Once I was in an African National Park. I saw a large antelope (Hypotragus Equinuus), obviously in a panic, dash down a twenty foot embankment, on the other side of a wide river. He landed on the 200 foot wide beach, separated from the river itself by dunes… A large lioness followed down the embankment. Then the lioness took a hard left, from my perspective, instead of following her prey, she went ninety degrees! She went full speed for 400 meters or so, and then angled through the field of dunes, along the river, which was much wider there. Meanwhile the antelope, seeing the lioness was not in hot pursuit, had slowed down. But he was confronted to a new problem: a wide river, full of crocodiles.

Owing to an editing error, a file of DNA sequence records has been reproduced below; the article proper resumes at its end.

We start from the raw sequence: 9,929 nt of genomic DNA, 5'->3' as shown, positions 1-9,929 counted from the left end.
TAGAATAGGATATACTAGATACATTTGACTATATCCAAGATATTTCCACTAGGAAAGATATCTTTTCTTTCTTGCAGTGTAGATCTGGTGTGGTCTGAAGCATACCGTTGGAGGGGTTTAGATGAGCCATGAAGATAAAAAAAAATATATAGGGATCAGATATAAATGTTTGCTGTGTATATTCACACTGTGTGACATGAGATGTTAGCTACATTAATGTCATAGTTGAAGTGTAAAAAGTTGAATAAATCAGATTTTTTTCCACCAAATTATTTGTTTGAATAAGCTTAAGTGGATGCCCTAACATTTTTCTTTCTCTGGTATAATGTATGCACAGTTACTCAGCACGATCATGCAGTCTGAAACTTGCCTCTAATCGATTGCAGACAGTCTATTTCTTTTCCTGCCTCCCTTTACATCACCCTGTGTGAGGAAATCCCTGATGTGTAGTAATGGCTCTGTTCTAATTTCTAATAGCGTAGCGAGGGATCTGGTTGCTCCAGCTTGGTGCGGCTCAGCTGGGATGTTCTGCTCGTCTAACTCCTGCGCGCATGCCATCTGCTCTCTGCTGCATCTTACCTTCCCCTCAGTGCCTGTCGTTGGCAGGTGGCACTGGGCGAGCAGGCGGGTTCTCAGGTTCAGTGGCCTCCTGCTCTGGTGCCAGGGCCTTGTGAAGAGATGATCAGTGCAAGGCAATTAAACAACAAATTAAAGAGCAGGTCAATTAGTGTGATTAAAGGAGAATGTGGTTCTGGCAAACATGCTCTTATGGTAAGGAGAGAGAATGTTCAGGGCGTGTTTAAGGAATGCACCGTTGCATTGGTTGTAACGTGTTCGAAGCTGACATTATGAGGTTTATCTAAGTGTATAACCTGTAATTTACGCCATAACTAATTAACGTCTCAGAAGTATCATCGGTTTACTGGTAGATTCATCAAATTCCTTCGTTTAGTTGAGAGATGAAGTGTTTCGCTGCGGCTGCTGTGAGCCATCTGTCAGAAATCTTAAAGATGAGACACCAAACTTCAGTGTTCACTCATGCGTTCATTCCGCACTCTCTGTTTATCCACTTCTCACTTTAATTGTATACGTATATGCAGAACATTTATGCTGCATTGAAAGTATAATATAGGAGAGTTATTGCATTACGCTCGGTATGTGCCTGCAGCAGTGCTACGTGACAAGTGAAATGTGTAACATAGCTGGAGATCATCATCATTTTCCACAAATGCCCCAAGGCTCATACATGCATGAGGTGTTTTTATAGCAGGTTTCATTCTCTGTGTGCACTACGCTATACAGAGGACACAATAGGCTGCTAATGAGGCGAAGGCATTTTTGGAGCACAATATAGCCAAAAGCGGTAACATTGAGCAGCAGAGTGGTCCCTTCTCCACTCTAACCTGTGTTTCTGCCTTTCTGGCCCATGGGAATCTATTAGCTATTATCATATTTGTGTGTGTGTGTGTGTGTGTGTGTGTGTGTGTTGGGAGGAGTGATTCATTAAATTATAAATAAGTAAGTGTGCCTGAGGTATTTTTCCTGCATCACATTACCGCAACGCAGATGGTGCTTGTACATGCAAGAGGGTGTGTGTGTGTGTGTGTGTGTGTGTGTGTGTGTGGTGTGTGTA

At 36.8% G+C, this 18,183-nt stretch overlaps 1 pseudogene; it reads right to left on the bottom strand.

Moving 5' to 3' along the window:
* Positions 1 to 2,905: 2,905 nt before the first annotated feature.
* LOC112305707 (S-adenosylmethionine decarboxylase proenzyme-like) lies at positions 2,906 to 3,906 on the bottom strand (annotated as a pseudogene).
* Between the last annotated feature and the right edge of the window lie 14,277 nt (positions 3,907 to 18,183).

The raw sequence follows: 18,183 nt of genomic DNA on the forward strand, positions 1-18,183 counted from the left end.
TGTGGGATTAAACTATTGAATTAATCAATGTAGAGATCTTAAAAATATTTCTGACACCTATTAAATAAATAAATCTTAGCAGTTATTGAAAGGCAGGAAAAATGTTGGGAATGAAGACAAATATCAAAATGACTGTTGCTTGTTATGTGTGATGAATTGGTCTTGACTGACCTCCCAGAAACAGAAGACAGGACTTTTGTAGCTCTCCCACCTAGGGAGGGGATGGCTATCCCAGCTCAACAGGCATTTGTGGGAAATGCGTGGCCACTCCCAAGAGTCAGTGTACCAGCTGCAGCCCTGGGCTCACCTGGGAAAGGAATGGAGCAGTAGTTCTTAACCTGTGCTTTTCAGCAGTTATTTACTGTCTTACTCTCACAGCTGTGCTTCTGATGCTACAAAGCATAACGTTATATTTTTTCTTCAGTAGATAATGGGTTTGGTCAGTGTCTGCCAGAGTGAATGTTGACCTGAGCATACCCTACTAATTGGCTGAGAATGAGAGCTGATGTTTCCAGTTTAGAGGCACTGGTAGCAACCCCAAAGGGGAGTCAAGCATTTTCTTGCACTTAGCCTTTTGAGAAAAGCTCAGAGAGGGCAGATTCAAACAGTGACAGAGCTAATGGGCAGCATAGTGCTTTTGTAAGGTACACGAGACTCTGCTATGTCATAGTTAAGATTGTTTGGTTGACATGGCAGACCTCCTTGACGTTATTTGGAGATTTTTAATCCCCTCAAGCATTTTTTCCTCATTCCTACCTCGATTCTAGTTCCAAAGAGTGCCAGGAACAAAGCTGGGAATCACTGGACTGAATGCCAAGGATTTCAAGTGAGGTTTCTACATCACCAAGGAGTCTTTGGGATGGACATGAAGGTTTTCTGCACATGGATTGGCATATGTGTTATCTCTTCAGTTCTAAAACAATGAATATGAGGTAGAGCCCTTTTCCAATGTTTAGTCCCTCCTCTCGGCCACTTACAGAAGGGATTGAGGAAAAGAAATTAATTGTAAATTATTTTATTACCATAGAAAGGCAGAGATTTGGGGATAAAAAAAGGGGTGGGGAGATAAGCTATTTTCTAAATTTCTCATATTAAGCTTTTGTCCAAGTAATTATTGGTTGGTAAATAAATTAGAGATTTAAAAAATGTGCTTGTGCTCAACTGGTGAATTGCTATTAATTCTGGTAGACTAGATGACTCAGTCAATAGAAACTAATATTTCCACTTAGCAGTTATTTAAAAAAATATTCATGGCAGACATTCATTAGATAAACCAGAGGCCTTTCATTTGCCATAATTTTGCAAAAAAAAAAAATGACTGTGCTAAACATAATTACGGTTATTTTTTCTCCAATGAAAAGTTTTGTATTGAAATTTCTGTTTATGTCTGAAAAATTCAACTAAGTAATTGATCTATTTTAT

From my vantage point, I could see at least a hundred trunks floating in the river, each one a croc. The antelope trotted upstream, knowing full well that to swim across meant certain death. Soon it saw the solution in the distance: shallow rapids. He accelerated. By then the lioness was in ambush near the top of the large last dune dominating the narrows.

The antelope arrived at a very brisk pace, scanning ahead to figure out the optimal point. He was obviously doing some fast thinking on the hoof. The lioness was crouched, observing just saw within the grass hidden by the very top of the dune, which she had craftily put between herself and the direction she knew her prey would come from.

I screamed.

The two beasts sprang into action. The antelope understood that there was an ambush, and bounded in an enormous effort, taking a dangerous short-cut. At the same time, realizing apes were foiling her plan, as apes tend to do, the lioness also charged.